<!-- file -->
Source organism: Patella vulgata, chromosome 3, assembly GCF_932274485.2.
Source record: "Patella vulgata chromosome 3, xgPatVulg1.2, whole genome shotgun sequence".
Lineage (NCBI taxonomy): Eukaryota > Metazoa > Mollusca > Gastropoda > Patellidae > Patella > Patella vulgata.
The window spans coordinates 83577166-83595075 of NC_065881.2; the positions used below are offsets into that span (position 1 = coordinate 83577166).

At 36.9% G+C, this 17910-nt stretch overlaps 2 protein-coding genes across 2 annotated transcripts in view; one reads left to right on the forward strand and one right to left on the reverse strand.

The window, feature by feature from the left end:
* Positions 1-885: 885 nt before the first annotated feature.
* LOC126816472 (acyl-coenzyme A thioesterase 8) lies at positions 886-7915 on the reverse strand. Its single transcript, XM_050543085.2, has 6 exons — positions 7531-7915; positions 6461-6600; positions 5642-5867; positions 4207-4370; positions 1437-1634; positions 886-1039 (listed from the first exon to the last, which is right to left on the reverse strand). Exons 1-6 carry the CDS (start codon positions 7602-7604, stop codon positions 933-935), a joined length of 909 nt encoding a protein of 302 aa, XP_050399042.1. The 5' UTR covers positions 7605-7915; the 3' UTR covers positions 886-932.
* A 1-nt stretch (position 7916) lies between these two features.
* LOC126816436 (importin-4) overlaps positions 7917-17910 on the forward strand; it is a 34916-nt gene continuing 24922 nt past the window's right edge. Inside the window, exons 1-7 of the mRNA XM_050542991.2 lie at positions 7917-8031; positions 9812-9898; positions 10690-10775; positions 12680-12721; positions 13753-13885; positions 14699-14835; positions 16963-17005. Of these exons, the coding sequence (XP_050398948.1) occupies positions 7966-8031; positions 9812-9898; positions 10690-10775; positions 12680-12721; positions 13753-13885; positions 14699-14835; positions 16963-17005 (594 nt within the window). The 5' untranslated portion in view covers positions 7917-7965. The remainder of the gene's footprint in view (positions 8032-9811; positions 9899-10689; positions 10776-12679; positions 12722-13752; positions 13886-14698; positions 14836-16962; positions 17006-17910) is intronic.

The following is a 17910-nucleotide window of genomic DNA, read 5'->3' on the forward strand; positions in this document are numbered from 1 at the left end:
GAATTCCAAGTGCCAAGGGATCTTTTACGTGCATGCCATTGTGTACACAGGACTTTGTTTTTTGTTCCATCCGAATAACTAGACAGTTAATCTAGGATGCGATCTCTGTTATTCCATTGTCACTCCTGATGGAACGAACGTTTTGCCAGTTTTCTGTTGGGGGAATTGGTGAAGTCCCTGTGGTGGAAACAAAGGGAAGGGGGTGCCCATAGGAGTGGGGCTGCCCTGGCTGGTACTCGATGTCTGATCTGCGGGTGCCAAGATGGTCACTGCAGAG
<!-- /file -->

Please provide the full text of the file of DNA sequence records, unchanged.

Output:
Source organism: Patella vulgata, chromosome 3, assembly GCF_932274485.2.
Source record: "Patella vulgata chromosome 3, xgPatVulg1.2, whole genome shotgun sequence".
Lineage (NCBI taxonomy): Eukaryota > Metazoa > Mollusca > Gastropoda > Patellidae > Patella > Patella vulgata.
The window spans coordinates 83577166-83595075 of NC_065881.2; the positions used below are offsets into that span (position 1 = coordinate 83577166).

At 36.9% G+C, this 17910-nt stretch overlaps 2 protein-coding genes across 2 annotated transcripts in view; one reads left to right on the forward strand and one right to left on the reverse strand.

The window, feature by feature from the left end:
* Positions 1-885: 885 nt before the first annotated feature.
* LOC126816472 (acyl-coenzyme A thioesterase 8) lies at positions 886-7915 on the reverse strand. Its single transcript, XM_050543085.2, has 6 exons — positions 7531-7915; positions 6461-6600; positions 5642-5867; positions 4207-4370; positions 1437-1634; positions 886-1039 (listed from the first exon to the last, which is right to left on the reverse strand). Exons 1-6 carry the CDS (start codon positions 7602-7604, stop codon positions 933-935), a joined length of 909 nt encoding a protein of 302 aa, XP_050399042.1. The 5' UTR covers positions 7605-7915; the 3' UTR covers positions 886-932.
* A 1-nt stretch (position 7916) lies between these two features.
* LOC126816436 (importin-4) overlaps positions 7917-17910 on the forward strand; it is a 34916-nt gene continuing 24922 nt past the window's right edge. Inside the window, exons 1-7 of the mRNA XM_050542991.2 lie at positions 7917-8031; positions 9812-9898; positions 10690-10775; positions 12680-12721; positions 13753-13885; positions 14699-14835; positions 16963-17005. Of these exons, the coding sequence (XP_050398948.1) occupies positions 7966-8031; positions 9812-9898; positions 10690-10775; positions 12680-12721; positions 13753-13885; positions 14699-14835; positions 16963-17005 (594 nt within the window). The 5' untranslated portion in view covers positions 7917-7965. The remainder of the gene's footprint in view (positions 8032-9811; positions 9899-10689; positions 10776-12679; positions 12722-13752; positions 13886-14698; positions 14836-16962; positions 17006-17910) is intronic.

The following is a 17910-nucleotide window of genomic DNA, read 5'->3' on the forward strand; positions in this document are numbered from 1 at the left end:
GAATTCCAAGTGCCAAGGGATCTTTTACGTGCATGCCATTGTGTACACAGGACTTTGTTTTTTGTTCCATCCGAATAACTAGACAGTTAATCTAGGATGCGATCTCTGTTATTCCATTGTCACTCCTGATGGAACGAACGTTTTGCCAGTTTTCTGTTGGGGGAATTGGTGAAGTCCCTGTGGTGGAAACAAAGGGAAGGGGGTGCCCATAGGAGTGGGGCTGCCCTGGCTGGTACTCGATGTCTGATCTGCGGGTGCCAAGATGGTCACTGCAGAG